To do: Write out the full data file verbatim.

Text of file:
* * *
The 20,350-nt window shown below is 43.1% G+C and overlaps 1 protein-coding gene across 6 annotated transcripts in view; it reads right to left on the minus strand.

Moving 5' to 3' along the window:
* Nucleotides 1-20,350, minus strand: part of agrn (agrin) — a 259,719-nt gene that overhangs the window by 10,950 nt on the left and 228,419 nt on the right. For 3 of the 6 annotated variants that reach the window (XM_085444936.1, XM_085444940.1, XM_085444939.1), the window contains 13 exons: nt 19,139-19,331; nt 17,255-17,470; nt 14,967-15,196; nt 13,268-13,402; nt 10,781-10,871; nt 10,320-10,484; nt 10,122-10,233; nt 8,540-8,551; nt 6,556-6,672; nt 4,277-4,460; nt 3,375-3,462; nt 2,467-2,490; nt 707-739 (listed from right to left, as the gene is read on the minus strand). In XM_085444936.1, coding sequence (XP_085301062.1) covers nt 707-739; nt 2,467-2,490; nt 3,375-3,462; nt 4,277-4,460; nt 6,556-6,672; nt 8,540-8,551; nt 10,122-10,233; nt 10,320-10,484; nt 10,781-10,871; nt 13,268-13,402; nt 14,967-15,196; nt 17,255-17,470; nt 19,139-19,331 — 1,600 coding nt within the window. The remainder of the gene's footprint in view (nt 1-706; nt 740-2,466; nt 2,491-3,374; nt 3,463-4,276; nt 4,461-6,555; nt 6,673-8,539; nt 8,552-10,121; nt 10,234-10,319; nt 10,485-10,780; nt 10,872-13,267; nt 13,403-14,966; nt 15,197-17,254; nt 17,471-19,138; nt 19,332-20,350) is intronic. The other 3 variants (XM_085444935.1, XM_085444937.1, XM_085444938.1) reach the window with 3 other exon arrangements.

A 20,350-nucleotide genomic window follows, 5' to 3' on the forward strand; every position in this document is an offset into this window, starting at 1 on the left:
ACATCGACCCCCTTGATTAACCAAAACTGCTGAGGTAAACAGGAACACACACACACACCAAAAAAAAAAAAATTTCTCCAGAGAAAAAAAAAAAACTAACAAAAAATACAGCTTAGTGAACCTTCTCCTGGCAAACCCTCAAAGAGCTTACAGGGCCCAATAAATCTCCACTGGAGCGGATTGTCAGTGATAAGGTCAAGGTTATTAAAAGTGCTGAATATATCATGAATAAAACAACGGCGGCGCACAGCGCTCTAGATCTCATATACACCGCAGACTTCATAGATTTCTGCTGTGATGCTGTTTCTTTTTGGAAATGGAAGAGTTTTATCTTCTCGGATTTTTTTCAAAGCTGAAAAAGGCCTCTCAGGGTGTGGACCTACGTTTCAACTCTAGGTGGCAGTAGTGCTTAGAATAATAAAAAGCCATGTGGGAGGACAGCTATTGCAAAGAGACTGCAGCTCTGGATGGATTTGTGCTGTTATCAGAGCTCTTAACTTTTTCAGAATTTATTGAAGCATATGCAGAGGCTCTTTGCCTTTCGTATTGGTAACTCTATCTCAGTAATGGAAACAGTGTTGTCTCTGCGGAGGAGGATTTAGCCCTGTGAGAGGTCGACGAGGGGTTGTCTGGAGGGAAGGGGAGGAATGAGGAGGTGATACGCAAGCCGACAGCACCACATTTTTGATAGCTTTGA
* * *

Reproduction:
The 20,350-nt window shown below is 43.1% G+C and overlaps 1 protein-coding gene across 6 annotated transcripts in view; it reads right to left on the minus strand.

Moving 5' to 3' along the window:
* Nucleotides 1-20,350, minus strand: part of agrn (agrin) — a 259,719-nt gene that overhangs the window by 10,950 nt on the left and 228,419 nt on the right. For 3 of the 6 annotated variants that reach the window (XM_085444936.1, XM_085444940.1, XM_085444939.1), the window contains 13 exons: nt 19,139-19,331; nt 17,255-17,470; nt 14,967-15,196; nt 13,268-13,402; nt 10,781-10,871; nt 10,320-10,484; nt 10,122-10,233; nt 8,540-8,551; nt 6,556-6,672; nt 4,277-4,460; nt 3,375-3,462; nt 2,467-2,490; nt 707-739 (listed from right to left, as the gene is read on the minus strand). In XM_085444936.1, coding sequence (XP_085301062.1) covers nt 707-739; nt 2,467-2,490; nt 3,375-3,462; nt 4,277-4,460; nt 6,556-6,672; nt 8,540-8,551; nt 10,122-10,233; nt 10,320-10,484; nt 10,781-10,871; nt 13,268-13,402; nt 14,967-15,196; nt 17,255-17,470; nt 19,139-19,331 — 1,600 coding nt within the window. The remainder of the gene's footprint in view (nt 1-706; nt 740-2,466; nt 2,491-3,374; nt 3,463-4,276; nt 4,461-6,555; nt 6,673-8,539; nt 8,552-10,121; nt 10,234-10,319; nt 10,485-10,780; nt 10,872-13,267; nt 13,403-14,966; nt 15,197-17,254; nt 17,471-19,138; nt 19,332-20,350) is intronic. The other 3 variants (XM_085444935.1, XM_085444937.1, XM_085444938.1) reach the window with 3 other exon arrangements.

A 20,350-nucleotide genomic window follows, 5' to 3' on the forward strand; every position in this document is an offset into this window, starting at 1 on the left:
ACATCGACCCCCTTGATTAACCAAAACTGCTGAGGTAAACAGGAACACACACACACACCAAAAAAAAAAAAATTTCTCCAGAGAAAAAAAAAAAACTAACAAAAAATACAGCTTAGTGAACCTTCTCCTGGCAAACCCTCAAAGAGCTTACAGGGCCCAATAAATCTCCACTGGAGCGGATTGTCAGTGATAAGGTCAAGGTTATTAAAAGTGCTGAATATATCATGAATAAAACAACGGCGGCGCACAGCGCTCTAGATCTCATATACACCGCAGACTTCATAGATTTCTGCTGTGATGCTGTTTCTTTTTGGAAATGGAAGAGTTTTATCTTCTCGGATTTTTTTCAAAGCTGAAAAAGGCCTCTCAGGGTGTGGACCTACGTTTCAACTCTAGGTGGCAGTAGTGCTTAGAATAATAAAAAGCCATGTGGGAGGACAGCTATTGCAAAGAGACTGCAGCTCTGGATGGATTTGTGCTGTTATCAGAGCTCTTAACTTTTTCAGAATTTATTGAAGCATATGCAGAGGCTCTTTGCCTTTCGTATTGGTAACTCTATCTCAGTAATGGAAACAGTGTTGTCTCTGCGGAGGAGGATTTAGCCCTGTGAGAGGTCGACGAGGGGTTGTCTGGAGGGAAGGGGAGGAATGAGGAGGTGATACGCAAGCCGACAGCACCACATTTTTGATAGCTTTGA